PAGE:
November 19, 2008

"If the mammoth can be resurrected, the same would be technically possible for Neanderthals."

With some old hair and $10 million, scientists have a way to construct a real live mammoth, and they can't help thinking about making a Neanderthal man:
But the process of genetically engineering a human genome into the Neanderthal version would probably raise many objections, as would several other aspects of such a project. “Catholic teaching opposes all human cloning, and all production of human beings in the laboratory, so I do not see how any of this could be ethically acceptable in humans,” said Richard Doerflinger, an official with the U.S. Conference of Catholic Bishops.

[George Church, a well known genome technologist at the Harvard Medical School] said there might be an alternative approach that would “alarm a minimal number of people.” The workaround would be to modify not a human genome but that of the chimpanzee, which is some 98 percent similar to that of people. The chimp’s genome would be progressively modified until close enough to that of Neanderthals, and the embryo brought to term in a chimpanzee.
Got a problem with that?

IN THE COMMENTS: jprapp said:
And Hymowitz thinks men these days are angry. Just wait ‘til real Neanderthals try love in the age of Darwin via assortative mating, only to find pair-bond partners with angry Yale Law grads. Genetics ain't all it's cracked up to be. Until an epigenetic (ala genome) project is completed, I’ll stick with Crichton.
(I added the link to Tuesday's discussion of the Hymowitz article.) I responded:
Crichton died, but we can rebuild him from some fingernail clippings.
Now, I see Brian Lundmark has already cartooned that.

101 comments:

David said...

Perfect--A new N word.

Mark O said...

Finally, change I can believe in.

But, what of a chimp ordering the duck with mango salsa?

Maguro said...

Great idea. What could possibly go wrong?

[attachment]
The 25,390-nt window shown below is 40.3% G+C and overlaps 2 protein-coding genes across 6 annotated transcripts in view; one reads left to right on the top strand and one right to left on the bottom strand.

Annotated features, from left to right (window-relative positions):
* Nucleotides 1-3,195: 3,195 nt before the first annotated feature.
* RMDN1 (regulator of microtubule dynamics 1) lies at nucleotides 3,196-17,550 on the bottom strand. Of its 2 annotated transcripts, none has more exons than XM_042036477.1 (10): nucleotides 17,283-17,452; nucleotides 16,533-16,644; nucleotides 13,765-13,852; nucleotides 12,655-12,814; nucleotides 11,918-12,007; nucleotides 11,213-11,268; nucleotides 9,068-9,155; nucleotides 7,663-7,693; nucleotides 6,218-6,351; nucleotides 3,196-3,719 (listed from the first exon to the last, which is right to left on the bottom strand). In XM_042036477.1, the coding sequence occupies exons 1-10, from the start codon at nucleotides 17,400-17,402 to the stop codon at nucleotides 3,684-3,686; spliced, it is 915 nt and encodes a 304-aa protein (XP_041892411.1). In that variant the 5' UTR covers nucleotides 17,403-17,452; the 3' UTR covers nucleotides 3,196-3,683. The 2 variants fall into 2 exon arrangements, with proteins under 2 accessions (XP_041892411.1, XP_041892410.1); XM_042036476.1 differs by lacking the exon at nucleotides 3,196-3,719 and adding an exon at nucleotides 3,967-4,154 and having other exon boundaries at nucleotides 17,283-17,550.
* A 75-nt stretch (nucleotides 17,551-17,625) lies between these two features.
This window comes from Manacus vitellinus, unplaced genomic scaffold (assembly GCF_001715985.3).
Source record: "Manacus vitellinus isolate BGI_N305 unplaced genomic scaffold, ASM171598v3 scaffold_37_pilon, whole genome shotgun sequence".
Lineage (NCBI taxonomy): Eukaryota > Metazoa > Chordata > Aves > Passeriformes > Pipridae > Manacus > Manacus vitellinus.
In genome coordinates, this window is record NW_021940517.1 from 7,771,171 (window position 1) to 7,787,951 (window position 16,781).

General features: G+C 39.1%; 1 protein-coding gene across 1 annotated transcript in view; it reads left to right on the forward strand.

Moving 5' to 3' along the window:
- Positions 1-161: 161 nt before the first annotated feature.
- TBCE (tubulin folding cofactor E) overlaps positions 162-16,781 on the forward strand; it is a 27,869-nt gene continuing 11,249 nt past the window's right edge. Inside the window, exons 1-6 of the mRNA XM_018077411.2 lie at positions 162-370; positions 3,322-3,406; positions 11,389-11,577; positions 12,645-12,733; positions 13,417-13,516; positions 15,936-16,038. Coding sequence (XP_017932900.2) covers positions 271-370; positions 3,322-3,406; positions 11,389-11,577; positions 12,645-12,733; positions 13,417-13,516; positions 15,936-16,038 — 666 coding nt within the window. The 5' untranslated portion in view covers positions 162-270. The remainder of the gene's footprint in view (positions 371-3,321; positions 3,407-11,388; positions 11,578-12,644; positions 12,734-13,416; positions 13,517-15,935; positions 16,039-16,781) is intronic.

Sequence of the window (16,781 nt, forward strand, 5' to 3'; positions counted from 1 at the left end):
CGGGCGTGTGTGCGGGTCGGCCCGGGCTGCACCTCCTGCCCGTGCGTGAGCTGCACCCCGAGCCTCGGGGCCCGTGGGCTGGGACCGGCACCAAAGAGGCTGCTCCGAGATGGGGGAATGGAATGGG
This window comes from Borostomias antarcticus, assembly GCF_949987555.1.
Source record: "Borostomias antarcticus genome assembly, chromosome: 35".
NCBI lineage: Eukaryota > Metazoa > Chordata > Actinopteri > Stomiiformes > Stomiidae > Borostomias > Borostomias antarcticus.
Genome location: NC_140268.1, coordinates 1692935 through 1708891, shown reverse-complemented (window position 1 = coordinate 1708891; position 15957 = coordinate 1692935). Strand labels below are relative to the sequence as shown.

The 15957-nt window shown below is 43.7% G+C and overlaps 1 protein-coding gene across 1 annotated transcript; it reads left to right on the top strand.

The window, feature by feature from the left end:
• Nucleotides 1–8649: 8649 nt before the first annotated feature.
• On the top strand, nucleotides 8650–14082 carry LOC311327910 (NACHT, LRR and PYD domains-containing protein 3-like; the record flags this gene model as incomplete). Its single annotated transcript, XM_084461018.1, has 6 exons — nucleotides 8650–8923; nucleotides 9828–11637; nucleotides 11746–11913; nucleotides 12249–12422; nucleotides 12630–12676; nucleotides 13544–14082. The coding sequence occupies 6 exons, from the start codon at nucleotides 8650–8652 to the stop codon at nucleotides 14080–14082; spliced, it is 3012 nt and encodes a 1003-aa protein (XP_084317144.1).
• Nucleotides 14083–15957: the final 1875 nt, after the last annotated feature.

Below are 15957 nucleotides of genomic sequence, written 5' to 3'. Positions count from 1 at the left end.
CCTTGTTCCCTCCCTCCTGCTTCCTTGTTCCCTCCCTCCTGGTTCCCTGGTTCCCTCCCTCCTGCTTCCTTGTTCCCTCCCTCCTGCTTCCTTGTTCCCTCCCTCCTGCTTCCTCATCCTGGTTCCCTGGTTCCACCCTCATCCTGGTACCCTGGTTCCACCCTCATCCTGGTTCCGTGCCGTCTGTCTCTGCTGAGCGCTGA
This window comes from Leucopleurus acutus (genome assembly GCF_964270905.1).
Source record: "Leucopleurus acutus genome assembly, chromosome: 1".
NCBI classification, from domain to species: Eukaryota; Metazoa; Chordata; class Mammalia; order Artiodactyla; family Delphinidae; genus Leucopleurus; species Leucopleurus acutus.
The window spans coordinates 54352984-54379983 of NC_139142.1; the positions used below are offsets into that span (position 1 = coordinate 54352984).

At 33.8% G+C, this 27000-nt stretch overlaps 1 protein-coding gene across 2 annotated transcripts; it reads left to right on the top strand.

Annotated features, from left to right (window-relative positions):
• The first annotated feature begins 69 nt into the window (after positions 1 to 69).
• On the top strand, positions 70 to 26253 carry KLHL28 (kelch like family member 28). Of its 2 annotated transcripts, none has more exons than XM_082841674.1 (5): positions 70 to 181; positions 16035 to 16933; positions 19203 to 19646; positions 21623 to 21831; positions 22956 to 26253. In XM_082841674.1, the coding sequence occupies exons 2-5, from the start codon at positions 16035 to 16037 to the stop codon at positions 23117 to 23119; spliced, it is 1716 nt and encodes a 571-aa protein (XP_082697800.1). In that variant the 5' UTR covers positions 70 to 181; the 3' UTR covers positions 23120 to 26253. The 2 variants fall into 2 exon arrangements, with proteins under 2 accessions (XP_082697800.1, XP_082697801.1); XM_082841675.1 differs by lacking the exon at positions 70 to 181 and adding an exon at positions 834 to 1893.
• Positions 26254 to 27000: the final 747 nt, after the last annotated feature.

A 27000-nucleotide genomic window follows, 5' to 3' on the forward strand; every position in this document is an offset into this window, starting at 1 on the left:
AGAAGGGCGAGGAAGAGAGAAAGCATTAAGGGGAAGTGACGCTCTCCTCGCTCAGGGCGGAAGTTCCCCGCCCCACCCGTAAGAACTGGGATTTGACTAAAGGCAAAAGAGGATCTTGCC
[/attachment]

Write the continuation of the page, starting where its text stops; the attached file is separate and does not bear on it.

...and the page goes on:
Newtons Bit said...

When doing something like, the scientists need to remember that they are not cloning an animal. A Neanderthal is intelligent and probably even has the mental capacity to learn modern speaking language skills.

He/she cannot be kept in a cage. They are, after all, in the same Genus as us: Homo (as in Homo Sapiens)

Dust Bunny Queen said...

The chimp’s genome would be progressively modified until close enough to that of Neanderthals, and the embryo brought to term in a chimpanzee.

There is zero evidence that Chimpanzees are in any way remotely genetically similar to Neanderthals. Might as well try to engineer and elephant from mouse DNA.

I assume that this would be a government funded study? Another way to steal money from the pockets of taxpayers for absolutely retarded projects.

We are doomed.

Chris Wren said...

Well I've got a problem with "Oh, we're concerned about ethics when it comes to humans, but surely no ethical considerations come into play with Chimapanzees. Who could possibly care about THEM?"

I've also got a gigantic problem with, "Well, we scientists shouldn't be encumbered by ethical considerations, but we'll make grudging concessions to the little people's sentiments if we absolutely MUST'

jprapp said...

And Hymowitz thinks men these days are angry. Just wait ‘til real Neanderthals try love in the age of Darwin via assortative mating, only to find pair-bond partners with angry Yale Law grads. Genetics ain't all it's cracked up to be. Until an epigenetic (ala genome) project is completed, I’ll stick with Crichton.

The Drill SGT said...

all things that can be done, need not be done.

Ann Althouse said...

Crichton died, but we can rebuild him from some fingernail clippings.

Original George said...

TROG!

From this nightmare world emerges a fearsome half-man half-ape with the strength of 20 demons!

Whatever the risk, this kill-crazy fiend from Hell must be destroyed!

jdeeripper said...

"If the mammoth can be resurrected, the same would be technically possible for Neanderthals.""

So I guess the joke is Republicans are trying a new strategy to increase their "base".

And yet their current base is opposed to evolution and genetic manipulation.

Dust Bunny Queen said...There is zero evidence that Chimpanzees are in any way remotely genetically similar to Neanderthals.

Neanderthals are about as closely related to chimps as anatomically modern humans are. Trivial genetic distance.

All these moralistic Western debates will be irrelevant once Chinese science catches up in a few or less decades.

Might as well try to engineer and elephant from mouse DNA.

So it can scare itself.

Bissage said...

Having during the tumultuous course of my young life been frequently criticized by ambitious women for being an abnormally gentle and sensitive lover, I anticipate with an ineffable yet inexpendable dedication the days ahead of banging grateful Neanderthal chicks.

John Althouse Cohen said...

When doing something like, the scientists need to remember that they are not cloning an animal. A Neanderthal is intelligent and probably even has the mental capacity to learn modern speaking language skills. He/she cannot be kept in a cage.

We most certainly would be "cloning an animal."

"Intelligent" and "mental capacity" aren't mutually exclusive with "animal."

Trooper York said...

(the first words ever spoken by a human to the apes]